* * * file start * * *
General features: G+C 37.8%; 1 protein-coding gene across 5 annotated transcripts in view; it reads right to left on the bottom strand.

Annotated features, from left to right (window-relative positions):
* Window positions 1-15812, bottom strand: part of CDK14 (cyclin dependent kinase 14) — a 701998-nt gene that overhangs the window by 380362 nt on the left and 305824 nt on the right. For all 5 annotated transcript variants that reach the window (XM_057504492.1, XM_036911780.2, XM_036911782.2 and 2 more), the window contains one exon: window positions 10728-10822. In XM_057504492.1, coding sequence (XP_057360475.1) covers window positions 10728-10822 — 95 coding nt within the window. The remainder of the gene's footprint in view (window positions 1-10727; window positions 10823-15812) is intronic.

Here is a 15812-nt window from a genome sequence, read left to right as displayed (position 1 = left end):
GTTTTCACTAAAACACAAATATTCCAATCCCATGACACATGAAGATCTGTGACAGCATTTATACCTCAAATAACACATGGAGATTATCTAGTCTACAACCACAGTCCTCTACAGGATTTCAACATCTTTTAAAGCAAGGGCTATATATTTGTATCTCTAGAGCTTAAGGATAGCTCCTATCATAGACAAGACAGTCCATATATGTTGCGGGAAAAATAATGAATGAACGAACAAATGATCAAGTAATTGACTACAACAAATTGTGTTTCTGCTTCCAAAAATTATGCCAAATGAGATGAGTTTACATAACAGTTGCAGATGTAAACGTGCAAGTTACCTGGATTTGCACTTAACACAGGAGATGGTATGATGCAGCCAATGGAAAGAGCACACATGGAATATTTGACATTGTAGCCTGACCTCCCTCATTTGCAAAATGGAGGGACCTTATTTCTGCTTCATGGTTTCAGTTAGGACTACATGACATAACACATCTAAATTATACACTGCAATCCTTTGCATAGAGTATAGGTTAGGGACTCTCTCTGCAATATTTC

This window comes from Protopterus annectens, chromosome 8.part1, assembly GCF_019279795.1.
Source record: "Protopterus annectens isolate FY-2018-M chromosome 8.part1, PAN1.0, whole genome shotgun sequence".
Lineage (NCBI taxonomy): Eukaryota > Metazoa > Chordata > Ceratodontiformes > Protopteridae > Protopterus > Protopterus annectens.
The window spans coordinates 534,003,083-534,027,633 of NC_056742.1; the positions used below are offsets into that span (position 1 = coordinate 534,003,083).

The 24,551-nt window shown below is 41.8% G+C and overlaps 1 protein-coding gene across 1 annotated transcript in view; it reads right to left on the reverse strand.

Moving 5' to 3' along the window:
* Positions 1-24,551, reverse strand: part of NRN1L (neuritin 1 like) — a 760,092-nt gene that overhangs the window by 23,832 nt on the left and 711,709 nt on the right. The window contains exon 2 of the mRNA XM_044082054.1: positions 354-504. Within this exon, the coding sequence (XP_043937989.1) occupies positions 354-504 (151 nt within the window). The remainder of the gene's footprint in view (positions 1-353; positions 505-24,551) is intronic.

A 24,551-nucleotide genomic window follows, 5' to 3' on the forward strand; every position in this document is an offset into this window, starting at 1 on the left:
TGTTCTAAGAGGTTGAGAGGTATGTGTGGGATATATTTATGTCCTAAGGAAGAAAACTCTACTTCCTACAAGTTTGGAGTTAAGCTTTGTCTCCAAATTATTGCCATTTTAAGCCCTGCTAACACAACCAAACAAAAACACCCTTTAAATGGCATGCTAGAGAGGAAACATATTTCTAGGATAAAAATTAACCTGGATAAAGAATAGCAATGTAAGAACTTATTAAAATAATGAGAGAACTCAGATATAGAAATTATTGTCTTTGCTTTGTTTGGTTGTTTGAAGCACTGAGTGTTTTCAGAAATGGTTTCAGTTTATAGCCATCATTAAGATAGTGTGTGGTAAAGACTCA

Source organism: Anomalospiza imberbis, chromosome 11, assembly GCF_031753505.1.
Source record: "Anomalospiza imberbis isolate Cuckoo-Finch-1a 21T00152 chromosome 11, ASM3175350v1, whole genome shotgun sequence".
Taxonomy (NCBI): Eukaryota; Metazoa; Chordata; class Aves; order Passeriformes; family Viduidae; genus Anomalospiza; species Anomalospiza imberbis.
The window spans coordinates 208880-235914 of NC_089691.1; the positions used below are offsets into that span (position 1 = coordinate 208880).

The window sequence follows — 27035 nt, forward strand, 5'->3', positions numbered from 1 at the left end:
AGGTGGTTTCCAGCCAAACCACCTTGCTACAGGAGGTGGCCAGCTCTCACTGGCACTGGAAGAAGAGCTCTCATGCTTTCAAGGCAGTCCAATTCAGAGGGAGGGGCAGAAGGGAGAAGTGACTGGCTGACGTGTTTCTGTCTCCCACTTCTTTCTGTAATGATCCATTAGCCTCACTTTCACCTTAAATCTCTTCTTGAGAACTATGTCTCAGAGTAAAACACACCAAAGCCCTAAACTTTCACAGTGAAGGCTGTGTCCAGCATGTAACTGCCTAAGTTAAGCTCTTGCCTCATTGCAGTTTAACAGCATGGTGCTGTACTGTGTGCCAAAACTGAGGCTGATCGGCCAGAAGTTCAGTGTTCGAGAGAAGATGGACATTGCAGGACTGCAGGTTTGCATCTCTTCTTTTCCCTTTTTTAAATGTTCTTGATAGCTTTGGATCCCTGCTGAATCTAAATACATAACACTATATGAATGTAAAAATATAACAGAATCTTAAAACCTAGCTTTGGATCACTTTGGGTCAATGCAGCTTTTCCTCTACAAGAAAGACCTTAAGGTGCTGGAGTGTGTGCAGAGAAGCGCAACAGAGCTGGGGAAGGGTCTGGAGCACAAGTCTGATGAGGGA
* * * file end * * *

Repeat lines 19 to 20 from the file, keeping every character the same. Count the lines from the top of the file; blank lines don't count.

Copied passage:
The window sequence follows — 27035 nt, forward strand, 5'->3', positions numbered from 1 at the left end:
AGGTGGTTTCCAGCCAAACCACCTTGCTACAGGAGGTGGCCAGCTCTCACTGGCACTGGAAGAAGAGCTCTCATGCTTTCAAGGCAGTCCAATTCAGAGGGAGGGGCAGAAGGGAGAAGTGACTGGCTGACGTGTTTCTGTCTCCCACTTCTTTCTGTAATGATCCATTAGCCTCACTTTCACCTTAAATCTCTTCTTGAGAACTATGTCTCAGAGTAAAACACACCAAAGCCCTAAACTTTCACAGTGAAGGCTGTGTCCAGCATGTAACTGCCTAAGTTAAGCTCTTGCCTCATTGCAGTTTAACAGCATGGTGCTGTACTGTGTGCCAAAACTGAGGCTGATCGGCCAGAAGTTCAGTGTTCGAGAGAAGATGGACATTGCAGGACTGCAGGTTTGCATCTCTTCTTTTCCCTTTTTTAAATGTTCTTGATAGCTTTGGATCCCTGCTGAATCTAAATACATAACACTATATGAATGTAAAAATATAACAGAATCTTAAAACCTAGCTTTGGATCACTTTGGGTCAATGCAGCTTTTCCTCTACAAGAAAGACCTTAAGGTGCTGGAGTGTGTGCAGAGAAGCGCAACAGAGCTGGGGAAGGGTCTGGAGCACAAGTCTGATGAGGGA